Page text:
• JohnRichardBell

    Terrific post, Chris. As I read your insight, I was reminded of the Pentagon’s pre-Gulf War Millenial Challenge game, illustrated in Malcolm Gladwell’s book, Blink. In that game of strategy and tactics, the conventional thinkers with all the real time data and systems were no match for Vietnam vet Paul Van Riper who headed the “enemy forces.” The Pentagon couldn’t have picked a better rebel than Van Riper. As for what the Pentagon learned from this . . . ??

    • Chris R Stricklin


      Van Riper was a phenomenal Rebel– know the rules and use them to your advantage in revolutionary ways! I can’t speak to what the Pentagon learned, but there is a lot we can learn from the Millennium Challenge 2002.

      As you shared in your recent book, Do Less Better: The Power of Strategic Sacrifice in a Complex World, too many balls in the “air divert attention, muddle direction, increase complexity, and in the long run, add to the risk of failure.” The purpose of Rebel Leadership is mission simplification and clarification in developing a clear strategic course and coherence. This strengthens intrinsic motivation and accountability.

  • Ben Simonton

    Good points, Chris, but the key is to listen to your people and respond to what they say (their complaints, suggestions, and questions) to their satisfaction or better. In the process of doing that, your points can be addressed if directly relevant to what the employee wants to say. If they aren’t relevant, then they are just more command and control attempts and no one wants to be told what to do, be controlled, or be preached to. It worked for me in several turnarounds including a nuclear-powered cruiser (“the crew is wrecking the ship”, Admiral Rickover) and a 1300 person unionized group (“your customers hate you so either get rid of the group or fix it, your choice”, Executive VP). By turnaround, I mean raising performance by hundreds of percent thus achieving Stephen Covey senior’s possible performance gain of 500%.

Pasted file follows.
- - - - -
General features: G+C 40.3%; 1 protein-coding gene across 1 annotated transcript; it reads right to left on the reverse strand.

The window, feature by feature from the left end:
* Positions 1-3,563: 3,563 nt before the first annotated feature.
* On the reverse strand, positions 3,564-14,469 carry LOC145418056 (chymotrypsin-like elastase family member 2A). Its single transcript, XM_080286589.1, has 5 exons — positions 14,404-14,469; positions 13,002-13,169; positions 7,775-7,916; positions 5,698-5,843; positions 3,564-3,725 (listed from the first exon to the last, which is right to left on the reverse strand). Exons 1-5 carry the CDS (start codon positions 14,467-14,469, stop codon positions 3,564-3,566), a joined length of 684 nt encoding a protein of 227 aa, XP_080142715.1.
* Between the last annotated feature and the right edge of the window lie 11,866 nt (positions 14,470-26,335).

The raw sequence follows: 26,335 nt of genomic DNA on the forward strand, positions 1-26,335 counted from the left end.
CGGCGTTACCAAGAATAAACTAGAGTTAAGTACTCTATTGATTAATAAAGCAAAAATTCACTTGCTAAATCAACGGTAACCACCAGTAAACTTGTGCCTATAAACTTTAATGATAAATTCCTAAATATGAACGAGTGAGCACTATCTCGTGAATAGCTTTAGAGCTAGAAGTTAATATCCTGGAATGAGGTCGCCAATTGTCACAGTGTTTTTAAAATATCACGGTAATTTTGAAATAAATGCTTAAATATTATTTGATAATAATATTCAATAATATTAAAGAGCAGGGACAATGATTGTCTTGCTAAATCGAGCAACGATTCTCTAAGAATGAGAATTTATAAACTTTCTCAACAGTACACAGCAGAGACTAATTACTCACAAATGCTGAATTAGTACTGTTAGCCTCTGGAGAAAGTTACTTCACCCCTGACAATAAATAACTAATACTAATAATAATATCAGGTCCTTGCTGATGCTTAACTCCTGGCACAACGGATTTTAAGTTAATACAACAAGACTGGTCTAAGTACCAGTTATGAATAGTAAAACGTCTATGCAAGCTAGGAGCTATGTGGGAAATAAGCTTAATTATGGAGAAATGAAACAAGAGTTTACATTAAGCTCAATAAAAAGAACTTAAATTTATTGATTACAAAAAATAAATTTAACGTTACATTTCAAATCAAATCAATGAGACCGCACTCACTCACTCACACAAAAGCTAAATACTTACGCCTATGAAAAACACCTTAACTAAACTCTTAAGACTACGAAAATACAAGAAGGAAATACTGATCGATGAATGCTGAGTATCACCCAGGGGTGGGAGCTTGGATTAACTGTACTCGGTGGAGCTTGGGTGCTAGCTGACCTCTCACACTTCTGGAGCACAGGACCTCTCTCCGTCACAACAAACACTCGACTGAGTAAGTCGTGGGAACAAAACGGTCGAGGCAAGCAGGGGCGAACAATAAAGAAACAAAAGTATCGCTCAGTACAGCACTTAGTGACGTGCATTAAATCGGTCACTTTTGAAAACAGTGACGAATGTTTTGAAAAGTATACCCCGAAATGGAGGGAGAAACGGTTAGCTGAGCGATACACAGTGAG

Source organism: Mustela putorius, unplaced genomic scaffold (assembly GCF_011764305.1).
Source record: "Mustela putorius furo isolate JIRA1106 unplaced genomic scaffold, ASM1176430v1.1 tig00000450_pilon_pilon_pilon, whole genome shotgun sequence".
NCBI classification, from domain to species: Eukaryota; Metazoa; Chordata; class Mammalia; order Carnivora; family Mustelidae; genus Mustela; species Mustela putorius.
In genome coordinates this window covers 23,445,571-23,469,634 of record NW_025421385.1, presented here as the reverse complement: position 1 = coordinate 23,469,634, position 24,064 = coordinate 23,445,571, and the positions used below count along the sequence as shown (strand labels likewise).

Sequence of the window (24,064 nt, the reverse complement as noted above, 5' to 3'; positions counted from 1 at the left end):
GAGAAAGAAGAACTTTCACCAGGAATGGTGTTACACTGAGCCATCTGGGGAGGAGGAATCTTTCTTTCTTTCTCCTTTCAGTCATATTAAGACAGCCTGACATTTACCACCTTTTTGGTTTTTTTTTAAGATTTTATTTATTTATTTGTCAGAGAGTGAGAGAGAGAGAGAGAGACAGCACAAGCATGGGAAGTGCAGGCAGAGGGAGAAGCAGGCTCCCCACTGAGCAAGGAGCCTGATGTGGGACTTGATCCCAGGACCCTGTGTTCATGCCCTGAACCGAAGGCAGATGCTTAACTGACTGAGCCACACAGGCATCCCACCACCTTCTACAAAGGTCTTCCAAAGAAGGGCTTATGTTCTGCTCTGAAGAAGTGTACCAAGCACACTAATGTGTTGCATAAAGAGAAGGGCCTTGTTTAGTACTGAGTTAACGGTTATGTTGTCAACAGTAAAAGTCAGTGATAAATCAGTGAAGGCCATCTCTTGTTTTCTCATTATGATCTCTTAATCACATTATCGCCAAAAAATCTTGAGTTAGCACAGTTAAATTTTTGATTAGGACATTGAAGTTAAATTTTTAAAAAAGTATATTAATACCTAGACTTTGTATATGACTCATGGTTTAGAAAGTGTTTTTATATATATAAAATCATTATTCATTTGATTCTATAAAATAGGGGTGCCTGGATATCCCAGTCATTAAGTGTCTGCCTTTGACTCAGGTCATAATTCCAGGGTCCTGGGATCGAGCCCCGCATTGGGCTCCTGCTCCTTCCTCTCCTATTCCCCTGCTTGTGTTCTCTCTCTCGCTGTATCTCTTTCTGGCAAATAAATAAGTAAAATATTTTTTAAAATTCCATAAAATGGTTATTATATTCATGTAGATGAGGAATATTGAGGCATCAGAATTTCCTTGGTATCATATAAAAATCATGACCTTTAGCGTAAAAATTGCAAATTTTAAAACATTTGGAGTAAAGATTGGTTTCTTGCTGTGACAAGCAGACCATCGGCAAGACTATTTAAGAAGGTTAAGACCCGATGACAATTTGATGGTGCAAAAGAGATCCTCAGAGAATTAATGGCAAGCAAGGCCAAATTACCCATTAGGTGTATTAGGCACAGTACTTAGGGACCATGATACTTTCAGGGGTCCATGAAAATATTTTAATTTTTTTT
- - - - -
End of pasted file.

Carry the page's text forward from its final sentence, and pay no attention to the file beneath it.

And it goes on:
• Chris R Stricklin

      Thank you Ben, for your points and well wishes.

  • Yuvarajah

    Great insights, Chris. I too am a retired soldier trying to fit into the world of corporate HR. As much as I try to ‘revolutionize” the change, I am often reminded of the reality that the speed of the race is directly and proportionately dependent upon the slowest team member. And, invariably, I find the going tough when there are gaps, inertia and resistance coming from leadership, in particular under disguise of management or people immaturity. The journey of the kind of rebel you describe becomes “treacherous” when the challenging the status quo is narrowly perceived as questioning or undermining the leadership position or authority. Rebels leaders navigating the revolutionary setting face the risk of being misunderstood or overzealous. That’s why I consider myself a HR Ronin. !

    • Craig

      One must rebel from outside the opposing system. You ought to know that.

  • Yuvarajah

    How does one know what approach to adopt – evolutionary vs revolutionary?. Who decides that?. Why do we need an external party as intermediary consultant to facilitate change in an organisation that avoids the elephant in the room. It’s easy to change a technology instantly with funds available, but to transform culture is another thing all together. We need to distinguish between change & transformation to better grasp the potential outcome it produces. I find transformation a bigger and bolder challenge as we moved forwards to redefine the quality of life, envisioned by many levels of generational workforce

    • Chris R Stricklin

      Thanks for your insightful words. I don’t think we do need an “intermediary consultant to facilitate change.” It is within all of us…to be rebel leaders!